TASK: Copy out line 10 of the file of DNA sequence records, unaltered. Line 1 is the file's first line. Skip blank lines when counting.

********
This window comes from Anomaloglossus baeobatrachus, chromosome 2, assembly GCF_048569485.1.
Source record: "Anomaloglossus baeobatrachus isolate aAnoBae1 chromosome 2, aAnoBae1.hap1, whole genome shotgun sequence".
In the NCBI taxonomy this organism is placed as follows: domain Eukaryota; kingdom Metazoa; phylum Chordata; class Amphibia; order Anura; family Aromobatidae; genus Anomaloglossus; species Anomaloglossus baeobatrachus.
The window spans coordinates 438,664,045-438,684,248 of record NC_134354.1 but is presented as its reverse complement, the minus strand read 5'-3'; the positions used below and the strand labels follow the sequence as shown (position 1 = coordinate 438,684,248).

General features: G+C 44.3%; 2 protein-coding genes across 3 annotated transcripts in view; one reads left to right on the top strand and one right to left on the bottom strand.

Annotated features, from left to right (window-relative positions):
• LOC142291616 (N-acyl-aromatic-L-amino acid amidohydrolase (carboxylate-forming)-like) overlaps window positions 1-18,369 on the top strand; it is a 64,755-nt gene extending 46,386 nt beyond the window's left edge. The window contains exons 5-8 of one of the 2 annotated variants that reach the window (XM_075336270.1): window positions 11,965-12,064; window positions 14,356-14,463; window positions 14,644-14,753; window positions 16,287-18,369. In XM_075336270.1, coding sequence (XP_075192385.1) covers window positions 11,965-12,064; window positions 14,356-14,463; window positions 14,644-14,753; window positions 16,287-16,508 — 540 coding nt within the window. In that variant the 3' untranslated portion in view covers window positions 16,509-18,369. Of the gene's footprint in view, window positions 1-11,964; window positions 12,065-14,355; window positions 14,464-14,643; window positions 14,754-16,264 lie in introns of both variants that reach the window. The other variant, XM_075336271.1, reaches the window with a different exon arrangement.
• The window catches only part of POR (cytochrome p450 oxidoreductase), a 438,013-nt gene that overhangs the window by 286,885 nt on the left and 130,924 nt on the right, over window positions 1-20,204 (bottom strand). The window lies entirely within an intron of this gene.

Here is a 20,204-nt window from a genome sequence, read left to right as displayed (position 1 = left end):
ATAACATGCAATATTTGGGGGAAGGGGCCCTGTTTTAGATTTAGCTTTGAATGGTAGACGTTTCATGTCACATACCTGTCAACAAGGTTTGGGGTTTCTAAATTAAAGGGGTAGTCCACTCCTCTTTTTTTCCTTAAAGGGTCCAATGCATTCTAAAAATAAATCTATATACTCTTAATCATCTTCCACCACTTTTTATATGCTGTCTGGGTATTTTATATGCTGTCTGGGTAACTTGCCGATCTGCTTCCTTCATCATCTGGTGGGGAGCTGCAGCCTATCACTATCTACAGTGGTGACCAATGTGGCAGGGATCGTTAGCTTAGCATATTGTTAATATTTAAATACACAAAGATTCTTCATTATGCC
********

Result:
ATAACATGCAATATTTGGGGGAAGGGGCCCTGTTTTAGATTTAGCTTTGAATGGTAGACGTTTCATGTCACATACCTGTCAACAAGGTTTGGGGTTTCTAAATTAAAGGGGTAGTCCACTCCTCTTTTTTTCCTTAAAGGGTCCAATGCATTCTAAAAATAAATCTATATACTCTTAATCATCTTCCACCACTTTTTATATGCTGTCTGGGTATTTTATATGCTGTCTGGGTAACTTGCCGATCTGCTTCCTTCATCATCTGGTGGGGAGCTGCAGCCTATCACTATCTACAGTGGTGACCAATGTGGCAGGGATCGTTAGCTTAGCATATTGTTAATATTTAAATACACAAAGATTCTTCATTATGCC